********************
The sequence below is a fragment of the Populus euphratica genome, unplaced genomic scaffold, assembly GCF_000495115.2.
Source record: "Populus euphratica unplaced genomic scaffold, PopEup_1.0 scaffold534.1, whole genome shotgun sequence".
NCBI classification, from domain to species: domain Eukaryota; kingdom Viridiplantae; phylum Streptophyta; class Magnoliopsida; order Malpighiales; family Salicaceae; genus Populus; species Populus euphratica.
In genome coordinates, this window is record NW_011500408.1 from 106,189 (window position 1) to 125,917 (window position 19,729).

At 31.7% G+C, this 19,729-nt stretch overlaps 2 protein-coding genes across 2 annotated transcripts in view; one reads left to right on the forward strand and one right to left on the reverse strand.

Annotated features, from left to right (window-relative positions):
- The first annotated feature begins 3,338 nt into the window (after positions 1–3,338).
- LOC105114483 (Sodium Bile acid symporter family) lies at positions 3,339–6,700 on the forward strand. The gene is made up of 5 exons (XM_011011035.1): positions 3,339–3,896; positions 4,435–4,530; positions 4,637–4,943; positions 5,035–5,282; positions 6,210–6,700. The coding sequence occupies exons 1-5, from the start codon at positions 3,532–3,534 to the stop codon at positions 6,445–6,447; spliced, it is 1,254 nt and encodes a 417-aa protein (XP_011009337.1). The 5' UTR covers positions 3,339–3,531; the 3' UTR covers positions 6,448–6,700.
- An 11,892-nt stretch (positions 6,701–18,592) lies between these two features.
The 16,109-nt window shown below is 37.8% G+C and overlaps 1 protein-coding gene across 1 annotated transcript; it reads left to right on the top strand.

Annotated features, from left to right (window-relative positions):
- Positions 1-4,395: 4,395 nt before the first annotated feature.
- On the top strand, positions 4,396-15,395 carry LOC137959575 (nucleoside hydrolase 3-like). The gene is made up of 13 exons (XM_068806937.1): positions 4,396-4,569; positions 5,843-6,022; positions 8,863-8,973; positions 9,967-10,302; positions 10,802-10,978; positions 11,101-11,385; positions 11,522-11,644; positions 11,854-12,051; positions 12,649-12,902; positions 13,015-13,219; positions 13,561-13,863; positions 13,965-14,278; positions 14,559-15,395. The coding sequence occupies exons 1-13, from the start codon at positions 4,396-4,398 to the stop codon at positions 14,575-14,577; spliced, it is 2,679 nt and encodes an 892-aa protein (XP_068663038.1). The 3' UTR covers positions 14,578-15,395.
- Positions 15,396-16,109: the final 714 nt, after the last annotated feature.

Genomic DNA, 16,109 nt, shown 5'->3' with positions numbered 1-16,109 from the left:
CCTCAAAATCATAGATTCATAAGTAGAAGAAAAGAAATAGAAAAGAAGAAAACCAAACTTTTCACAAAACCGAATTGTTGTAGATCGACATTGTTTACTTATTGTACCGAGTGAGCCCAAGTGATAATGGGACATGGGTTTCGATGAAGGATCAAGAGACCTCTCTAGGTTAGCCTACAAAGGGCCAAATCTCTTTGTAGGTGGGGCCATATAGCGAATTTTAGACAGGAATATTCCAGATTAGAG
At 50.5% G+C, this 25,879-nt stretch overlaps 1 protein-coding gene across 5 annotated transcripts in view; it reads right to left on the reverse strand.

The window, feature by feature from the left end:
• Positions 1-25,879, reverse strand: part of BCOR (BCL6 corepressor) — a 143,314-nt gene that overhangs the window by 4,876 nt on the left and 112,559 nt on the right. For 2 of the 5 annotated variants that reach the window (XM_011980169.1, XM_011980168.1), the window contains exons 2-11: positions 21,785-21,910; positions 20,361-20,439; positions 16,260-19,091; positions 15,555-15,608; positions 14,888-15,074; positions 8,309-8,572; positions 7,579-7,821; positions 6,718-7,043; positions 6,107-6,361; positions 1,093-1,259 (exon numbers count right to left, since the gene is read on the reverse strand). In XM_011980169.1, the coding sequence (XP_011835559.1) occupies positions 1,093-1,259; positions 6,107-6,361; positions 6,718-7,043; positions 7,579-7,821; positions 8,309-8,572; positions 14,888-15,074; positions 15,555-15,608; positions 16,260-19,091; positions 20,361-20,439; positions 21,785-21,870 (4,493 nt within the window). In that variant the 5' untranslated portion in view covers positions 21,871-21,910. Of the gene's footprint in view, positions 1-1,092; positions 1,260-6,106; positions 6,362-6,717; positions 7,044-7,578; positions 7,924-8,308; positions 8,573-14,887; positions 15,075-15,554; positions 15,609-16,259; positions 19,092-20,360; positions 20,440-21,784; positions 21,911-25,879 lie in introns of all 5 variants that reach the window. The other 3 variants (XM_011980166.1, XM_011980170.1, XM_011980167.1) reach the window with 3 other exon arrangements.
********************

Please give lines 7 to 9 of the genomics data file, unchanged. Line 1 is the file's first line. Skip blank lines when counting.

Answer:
- The first annotated feature begins 3,338 nt into the window (after positions 1–3,338).
- LOC105114483 (Sodium Bile acid symporter family) lies at positions 3,339–6,700 on the forward strand. The gene is made up of 5 exons (XM_011011035.1): positions 3,339–3,896; positions 4,435–4,530; positions 4,637–4,943; positions 5,035–5,282; positions 6,210–6,700. The coding sequence occupies exons 1-5, from the start codon at positions 3,532–3,534 to the stop codon at positions 6,445–6,447; spliced, it is 1,254 nt and encodes a 417-aa protein (XP_011009337.1). The 5' UTR covers positions 3,339–3,531; the 3' UTR covers positions 6,448–6,700.
- An 11,892-nt stretch (positions 6,701–18,592) lies between these two features.